it is not true that the blocks will obstruct the passage of large ships. Suppose the Enemy coming with the tide, at about high water, and making directly for the blocks, in a line parallel to that of the blocks, each ship having a boat by his side and prepared to drop two anchors when she comes near the blocks. Suppose at the same time some other ships engage the fort to divert its fire and protect the ships now busy in passing through the blocks. I do not see what could prevent them from succeeding in a very short time by sliping their two cables astern, by the help of which the vessels can be guided to the greatest exactness between the blocks, a boat or other means being prepared to point out the channel. the palissades, below which they would want no more than four or six feet water, were thought too much in the way, they might be previously blown up without much difficulty.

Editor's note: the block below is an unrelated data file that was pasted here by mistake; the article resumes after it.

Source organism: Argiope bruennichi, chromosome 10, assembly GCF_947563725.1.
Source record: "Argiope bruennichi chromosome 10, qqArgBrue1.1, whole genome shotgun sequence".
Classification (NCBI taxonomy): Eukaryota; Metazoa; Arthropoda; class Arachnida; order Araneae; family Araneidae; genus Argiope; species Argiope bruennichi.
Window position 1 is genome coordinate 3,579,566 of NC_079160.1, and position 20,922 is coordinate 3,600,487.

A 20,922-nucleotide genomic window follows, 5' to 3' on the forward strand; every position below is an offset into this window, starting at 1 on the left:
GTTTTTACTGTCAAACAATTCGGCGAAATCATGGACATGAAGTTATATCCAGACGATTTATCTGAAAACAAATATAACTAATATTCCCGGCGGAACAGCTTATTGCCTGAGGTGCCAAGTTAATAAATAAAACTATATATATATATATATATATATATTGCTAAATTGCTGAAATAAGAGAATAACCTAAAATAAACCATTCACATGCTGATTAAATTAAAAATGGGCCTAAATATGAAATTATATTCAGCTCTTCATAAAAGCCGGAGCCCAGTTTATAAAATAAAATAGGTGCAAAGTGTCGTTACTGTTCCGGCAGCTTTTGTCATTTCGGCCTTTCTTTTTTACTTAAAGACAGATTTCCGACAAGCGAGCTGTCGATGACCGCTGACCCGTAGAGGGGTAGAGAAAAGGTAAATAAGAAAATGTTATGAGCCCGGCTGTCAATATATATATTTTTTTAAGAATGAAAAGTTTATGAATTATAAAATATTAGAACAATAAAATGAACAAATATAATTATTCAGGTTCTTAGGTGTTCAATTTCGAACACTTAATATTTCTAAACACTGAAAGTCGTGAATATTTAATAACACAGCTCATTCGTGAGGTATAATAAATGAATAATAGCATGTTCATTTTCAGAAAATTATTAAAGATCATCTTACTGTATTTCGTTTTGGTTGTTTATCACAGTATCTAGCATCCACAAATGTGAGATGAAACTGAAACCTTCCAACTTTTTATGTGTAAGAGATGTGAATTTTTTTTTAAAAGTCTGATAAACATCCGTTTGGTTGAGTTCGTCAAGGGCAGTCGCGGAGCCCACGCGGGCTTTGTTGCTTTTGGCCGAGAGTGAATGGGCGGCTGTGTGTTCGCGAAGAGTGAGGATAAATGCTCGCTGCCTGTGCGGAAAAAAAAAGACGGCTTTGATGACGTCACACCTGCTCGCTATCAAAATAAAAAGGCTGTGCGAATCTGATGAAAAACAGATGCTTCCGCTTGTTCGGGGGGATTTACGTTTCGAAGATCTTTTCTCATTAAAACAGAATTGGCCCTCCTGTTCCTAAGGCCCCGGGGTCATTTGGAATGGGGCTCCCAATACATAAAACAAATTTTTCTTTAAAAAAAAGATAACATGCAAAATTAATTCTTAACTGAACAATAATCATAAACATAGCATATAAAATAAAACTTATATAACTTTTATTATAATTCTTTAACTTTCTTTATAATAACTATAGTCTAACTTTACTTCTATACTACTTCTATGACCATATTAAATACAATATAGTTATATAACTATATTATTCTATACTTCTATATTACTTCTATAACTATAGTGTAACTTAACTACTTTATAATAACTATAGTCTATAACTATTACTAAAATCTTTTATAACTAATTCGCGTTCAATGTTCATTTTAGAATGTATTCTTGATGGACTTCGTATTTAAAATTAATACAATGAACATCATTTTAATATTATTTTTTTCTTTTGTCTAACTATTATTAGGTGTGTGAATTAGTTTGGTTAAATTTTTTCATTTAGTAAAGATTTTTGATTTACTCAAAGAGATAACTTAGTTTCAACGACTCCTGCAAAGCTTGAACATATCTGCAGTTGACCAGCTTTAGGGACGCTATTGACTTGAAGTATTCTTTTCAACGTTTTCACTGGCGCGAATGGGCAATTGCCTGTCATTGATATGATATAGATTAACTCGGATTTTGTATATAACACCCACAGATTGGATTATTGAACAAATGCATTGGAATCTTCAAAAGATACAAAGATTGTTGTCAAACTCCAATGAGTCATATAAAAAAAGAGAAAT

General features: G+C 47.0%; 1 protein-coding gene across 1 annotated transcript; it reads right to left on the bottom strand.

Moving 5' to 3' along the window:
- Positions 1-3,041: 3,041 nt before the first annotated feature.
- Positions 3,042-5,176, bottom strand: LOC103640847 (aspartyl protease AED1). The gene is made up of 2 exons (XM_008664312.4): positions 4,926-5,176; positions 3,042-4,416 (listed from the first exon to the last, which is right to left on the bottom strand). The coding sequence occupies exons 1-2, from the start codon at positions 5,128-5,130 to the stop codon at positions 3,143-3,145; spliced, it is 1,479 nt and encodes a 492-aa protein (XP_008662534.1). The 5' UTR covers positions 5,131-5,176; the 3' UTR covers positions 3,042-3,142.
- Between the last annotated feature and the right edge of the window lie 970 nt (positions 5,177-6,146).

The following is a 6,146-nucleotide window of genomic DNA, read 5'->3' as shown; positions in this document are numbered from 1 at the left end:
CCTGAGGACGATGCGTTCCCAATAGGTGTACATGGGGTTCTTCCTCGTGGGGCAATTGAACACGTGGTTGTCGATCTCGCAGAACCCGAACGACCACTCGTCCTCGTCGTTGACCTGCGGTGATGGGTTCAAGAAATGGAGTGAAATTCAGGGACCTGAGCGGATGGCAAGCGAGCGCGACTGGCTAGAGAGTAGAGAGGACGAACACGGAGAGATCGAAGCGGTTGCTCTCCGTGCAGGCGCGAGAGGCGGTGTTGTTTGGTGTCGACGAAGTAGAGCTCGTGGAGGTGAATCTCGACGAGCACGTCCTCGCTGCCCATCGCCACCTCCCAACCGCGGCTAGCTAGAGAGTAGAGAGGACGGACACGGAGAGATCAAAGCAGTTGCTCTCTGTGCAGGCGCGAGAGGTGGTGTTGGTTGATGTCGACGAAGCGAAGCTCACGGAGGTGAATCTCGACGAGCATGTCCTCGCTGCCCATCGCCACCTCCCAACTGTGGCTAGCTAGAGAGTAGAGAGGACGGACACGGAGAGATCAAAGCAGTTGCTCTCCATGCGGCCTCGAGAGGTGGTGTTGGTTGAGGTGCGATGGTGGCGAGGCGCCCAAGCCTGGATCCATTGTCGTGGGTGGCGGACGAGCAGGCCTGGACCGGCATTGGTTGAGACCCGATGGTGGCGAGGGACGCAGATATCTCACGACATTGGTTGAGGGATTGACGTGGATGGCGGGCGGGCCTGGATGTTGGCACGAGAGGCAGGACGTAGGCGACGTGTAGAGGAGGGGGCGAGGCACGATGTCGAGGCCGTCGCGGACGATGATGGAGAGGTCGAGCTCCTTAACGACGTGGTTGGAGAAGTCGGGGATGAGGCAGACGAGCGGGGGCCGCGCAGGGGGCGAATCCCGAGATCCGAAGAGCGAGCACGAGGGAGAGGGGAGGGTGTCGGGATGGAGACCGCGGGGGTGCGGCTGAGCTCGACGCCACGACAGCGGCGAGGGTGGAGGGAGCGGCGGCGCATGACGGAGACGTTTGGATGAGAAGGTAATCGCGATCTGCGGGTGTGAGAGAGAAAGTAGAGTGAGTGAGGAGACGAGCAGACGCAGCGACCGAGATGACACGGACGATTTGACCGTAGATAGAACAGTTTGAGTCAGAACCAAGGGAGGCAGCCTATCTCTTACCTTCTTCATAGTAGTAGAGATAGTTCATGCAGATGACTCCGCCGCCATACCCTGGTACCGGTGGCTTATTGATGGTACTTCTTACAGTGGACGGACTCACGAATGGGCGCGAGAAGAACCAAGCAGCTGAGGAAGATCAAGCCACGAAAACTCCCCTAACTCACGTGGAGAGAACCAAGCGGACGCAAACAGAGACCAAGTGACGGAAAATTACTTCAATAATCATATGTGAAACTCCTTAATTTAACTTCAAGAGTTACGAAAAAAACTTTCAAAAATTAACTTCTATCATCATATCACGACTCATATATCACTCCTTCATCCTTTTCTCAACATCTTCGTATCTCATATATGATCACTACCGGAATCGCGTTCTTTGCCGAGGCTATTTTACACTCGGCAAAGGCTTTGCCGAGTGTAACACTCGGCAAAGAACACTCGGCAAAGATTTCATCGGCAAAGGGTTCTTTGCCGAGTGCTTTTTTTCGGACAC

how could in deed that manœuvre of the ships fail if undertaken, I shall not say at the other extremity of the line of blocks from the fort, but at only the middle of that line, which is 1950 yards, treble the distance of point blanc shot. there would be nothing against those ships leaving that fort behind them, passing along the batteries of the islands and the town, none of which fires at a distance less than 880 yards, and coming into the east or north river and laying the town under contribution.